Every child of God should seek refreshment for his faith in this testimony of the Man of Sorrows. What Jesus here witnesses is as true today as when it was first written. It shall never be said that any man’s affliction or poverty prevented his being an accepted suppliant at Jehovah’s throne of grace. The meanest applicant is welcome at mercy’s door: —
“None that approach his throne shall find A God unfaithful or unkind.”
Verse 25. My praise shall be of thee in the great congregation. The one subject of our Master’s song is the Lord alone. The Lord and the Lord only is the theme which the believer handleth when he gives himself to imitate Jesus in praise. The word in the original is “from thee”, — true praise is of celestial origin. The rarest harmonies of music are nothing unless they are sincerely consecrated to God by hearts sanctified by the Spirit. The clerk says, “Let us sing to the praise and glory of God;” but the choir often sing to the praise and glory of themselves. Oh when shall our service of song be a pure offering? Observe in this verse how Jesus loves the public praises of the saints, and thinks with pleasure of the great congregation. It would be wicked on our part to despise the twos and threes; but, on the other hand, let not the little companies snarl at the greater assemblies as though they were necessarily less pure and less approved, for Jesus loves the praise of the great congregation.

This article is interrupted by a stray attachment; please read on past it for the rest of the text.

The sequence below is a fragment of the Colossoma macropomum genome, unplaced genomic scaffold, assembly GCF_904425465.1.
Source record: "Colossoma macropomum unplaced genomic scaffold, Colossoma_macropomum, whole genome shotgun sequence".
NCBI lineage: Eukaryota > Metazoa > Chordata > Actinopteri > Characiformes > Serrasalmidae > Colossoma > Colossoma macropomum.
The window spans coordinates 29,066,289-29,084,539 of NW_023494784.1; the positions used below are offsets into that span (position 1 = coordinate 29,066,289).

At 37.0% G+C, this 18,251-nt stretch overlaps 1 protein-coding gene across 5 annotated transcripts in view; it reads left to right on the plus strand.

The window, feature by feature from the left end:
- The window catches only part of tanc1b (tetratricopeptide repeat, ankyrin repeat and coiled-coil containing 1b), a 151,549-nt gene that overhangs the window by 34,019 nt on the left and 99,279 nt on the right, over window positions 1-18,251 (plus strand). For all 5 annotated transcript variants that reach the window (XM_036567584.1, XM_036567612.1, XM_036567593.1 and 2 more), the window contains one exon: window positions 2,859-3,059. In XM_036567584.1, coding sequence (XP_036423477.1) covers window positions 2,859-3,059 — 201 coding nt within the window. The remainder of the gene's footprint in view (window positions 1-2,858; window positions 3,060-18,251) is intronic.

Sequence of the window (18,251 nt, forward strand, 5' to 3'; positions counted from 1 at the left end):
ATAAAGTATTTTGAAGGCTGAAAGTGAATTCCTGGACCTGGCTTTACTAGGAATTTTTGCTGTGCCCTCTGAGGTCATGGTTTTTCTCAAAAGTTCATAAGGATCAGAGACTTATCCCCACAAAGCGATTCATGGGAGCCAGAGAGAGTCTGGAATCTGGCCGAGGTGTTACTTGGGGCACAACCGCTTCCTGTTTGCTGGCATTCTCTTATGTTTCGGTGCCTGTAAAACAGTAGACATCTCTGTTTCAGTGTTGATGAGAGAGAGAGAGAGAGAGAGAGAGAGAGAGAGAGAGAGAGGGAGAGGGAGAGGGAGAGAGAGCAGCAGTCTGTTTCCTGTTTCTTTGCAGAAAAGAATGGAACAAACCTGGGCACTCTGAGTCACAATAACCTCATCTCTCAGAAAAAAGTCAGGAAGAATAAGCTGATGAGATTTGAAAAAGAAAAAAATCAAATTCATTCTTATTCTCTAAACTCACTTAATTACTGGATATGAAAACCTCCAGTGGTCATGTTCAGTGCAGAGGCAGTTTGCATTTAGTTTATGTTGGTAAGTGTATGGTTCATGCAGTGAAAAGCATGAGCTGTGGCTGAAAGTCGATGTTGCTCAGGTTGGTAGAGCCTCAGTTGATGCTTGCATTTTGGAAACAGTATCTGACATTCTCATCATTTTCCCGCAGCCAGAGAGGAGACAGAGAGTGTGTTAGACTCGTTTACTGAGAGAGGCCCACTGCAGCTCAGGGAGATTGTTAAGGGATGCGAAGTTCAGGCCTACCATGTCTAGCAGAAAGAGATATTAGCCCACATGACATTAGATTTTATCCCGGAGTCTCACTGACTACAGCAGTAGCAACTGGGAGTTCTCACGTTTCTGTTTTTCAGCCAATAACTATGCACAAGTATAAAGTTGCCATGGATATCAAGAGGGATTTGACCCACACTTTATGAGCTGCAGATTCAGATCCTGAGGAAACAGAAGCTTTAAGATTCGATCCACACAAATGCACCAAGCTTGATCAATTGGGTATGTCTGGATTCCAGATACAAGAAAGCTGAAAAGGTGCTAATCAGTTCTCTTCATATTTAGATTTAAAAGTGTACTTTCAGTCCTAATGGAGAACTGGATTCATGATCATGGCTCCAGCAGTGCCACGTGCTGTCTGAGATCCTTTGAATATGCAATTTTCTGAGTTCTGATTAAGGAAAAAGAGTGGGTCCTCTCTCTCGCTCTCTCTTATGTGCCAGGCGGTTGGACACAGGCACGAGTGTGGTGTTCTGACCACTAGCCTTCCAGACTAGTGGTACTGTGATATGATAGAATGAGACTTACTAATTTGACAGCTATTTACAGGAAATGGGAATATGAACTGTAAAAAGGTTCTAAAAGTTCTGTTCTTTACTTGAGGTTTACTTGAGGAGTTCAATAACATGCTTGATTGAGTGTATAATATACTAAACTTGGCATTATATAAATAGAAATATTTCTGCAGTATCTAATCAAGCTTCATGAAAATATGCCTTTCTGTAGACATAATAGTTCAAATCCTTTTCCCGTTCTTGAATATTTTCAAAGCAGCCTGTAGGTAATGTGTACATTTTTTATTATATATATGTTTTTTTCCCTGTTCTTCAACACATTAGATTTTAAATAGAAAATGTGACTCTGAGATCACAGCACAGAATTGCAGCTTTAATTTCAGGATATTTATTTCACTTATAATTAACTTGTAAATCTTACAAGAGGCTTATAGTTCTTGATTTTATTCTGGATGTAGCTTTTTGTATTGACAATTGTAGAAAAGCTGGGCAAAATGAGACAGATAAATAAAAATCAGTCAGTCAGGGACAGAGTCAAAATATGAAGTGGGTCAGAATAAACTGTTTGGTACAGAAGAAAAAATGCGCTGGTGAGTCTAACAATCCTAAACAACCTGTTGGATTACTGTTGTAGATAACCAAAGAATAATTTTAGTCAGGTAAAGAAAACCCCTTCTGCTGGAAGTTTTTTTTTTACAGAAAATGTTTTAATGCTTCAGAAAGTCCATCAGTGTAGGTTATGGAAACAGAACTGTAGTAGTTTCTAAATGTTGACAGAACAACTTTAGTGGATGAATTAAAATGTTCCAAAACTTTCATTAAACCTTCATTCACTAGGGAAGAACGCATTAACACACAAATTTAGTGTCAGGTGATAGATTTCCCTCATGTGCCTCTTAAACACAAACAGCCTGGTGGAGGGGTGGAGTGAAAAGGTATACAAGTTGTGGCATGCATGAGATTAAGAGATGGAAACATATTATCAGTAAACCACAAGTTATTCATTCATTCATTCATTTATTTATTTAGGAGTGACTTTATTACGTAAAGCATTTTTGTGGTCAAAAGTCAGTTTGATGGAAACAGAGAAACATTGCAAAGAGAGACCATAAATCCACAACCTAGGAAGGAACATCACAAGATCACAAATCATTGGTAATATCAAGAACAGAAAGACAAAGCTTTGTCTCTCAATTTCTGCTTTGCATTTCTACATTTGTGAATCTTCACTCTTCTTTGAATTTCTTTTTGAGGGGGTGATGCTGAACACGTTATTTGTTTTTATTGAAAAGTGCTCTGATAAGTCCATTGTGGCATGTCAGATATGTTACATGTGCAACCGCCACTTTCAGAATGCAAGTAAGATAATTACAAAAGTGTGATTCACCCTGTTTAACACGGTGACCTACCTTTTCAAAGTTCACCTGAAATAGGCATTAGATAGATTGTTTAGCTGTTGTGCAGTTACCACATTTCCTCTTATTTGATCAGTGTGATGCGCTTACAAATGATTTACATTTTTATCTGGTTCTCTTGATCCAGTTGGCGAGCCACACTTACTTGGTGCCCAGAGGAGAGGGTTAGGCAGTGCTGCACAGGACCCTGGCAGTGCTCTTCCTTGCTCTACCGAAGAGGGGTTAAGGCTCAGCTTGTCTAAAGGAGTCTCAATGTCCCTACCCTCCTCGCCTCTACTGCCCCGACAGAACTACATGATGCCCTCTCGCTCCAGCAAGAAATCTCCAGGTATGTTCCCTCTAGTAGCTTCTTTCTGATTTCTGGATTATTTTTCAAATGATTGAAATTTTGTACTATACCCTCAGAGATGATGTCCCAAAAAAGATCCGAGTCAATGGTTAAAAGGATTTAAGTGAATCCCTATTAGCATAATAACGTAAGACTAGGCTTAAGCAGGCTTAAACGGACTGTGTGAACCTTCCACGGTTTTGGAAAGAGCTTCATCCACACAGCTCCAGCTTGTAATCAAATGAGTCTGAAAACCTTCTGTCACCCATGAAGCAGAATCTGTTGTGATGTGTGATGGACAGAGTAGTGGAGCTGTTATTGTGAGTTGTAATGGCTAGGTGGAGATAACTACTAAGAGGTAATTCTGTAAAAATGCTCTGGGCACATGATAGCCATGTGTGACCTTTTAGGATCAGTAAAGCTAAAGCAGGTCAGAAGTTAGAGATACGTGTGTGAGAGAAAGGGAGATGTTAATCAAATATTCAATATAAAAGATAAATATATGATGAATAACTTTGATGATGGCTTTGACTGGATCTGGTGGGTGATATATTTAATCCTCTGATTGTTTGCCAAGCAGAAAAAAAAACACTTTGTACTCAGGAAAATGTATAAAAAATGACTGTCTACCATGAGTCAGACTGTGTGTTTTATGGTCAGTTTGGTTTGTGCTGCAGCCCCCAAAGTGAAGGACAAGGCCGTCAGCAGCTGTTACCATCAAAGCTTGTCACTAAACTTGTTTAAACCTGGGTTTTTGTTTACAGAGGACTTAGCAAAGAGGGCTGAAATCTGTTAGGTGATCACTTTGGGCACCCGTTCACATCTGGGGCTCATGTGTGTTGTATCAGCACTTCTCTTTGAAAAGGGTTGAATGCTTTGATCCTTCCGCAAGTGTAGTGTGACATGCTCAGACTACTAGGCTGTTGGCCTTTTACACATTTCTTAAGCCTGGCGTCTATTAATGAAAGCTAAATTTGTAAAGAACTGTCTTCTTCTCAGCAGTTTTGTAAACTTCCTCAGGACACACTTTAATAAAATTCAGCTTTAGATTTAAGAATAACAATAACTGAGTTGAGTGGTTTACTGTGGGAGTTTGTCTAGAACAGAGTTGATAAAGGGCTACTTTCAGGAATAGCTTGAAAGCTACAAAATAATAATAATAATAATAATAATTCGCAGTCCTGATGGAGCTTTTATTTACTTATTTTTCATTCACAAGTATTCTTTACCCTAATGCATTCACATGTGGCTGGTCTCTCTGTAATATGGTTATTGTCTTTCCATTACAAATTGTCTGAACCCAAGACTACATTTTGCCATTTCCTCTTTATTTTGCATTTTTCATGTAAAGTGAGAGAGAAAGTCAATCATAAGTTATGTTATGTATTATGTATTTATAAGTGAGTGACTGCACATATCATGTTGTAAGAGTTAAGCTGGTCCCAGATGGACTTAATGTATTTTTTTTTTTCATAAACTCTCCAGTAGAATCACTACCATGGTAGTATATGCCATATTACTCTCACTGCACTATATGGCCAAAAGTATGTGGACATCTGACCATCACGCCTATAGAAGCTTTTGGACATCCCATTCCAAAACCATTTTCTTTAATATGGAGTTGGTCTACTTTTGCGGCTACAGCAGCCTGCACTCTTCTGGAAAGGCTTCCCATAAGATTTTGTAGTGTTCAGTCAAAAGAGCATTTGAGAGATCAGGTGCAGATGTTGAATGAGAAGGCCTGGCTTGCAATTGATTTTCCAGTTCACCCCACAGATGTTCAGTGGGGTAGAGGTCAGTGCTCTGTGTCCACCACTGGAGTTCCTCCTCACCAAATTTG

I will pay my vows before them that fear him. Jesus dedicates himself anew to the carrying out of the divine purpose in fulfilment of his vows made in anguish. Did our Lord when he ascended to the skies proclaim amid the redeemed in glory the goodness of Jehovah? And was that the vow here meant? Undoubtedly the publication of the gospel is the constant fulfilment of covenant engagements made by our Surety in the councils of eternity. Messiah vowed to build up a spiritual temple for the Lord, and he will surely keep his word.
Verse 26. The meek shall eat and be satisfied. Mark how the dying Lover of our souls solaces himself with the result of his death. The spiritually poor find a feast in Jesus, they feed upon him to the satisfaction of their hearts, they were famished until he gave himself for them, but now they are filled with royal dainties. The thought of the joy of his people gave comfort to our expiring Lord. Note the characters who partake of the benefit of his passion; “the meek,” the humble and lowly. Lord, make us so. Note also the certainty that gospel provisions shall not be wasted, “they shall eat;” and the sure result of such eating, “and be satisfied.”
They shall praise the Lord that seek him. For a while they may keep a fast, but their thanksgiving days must and shall come.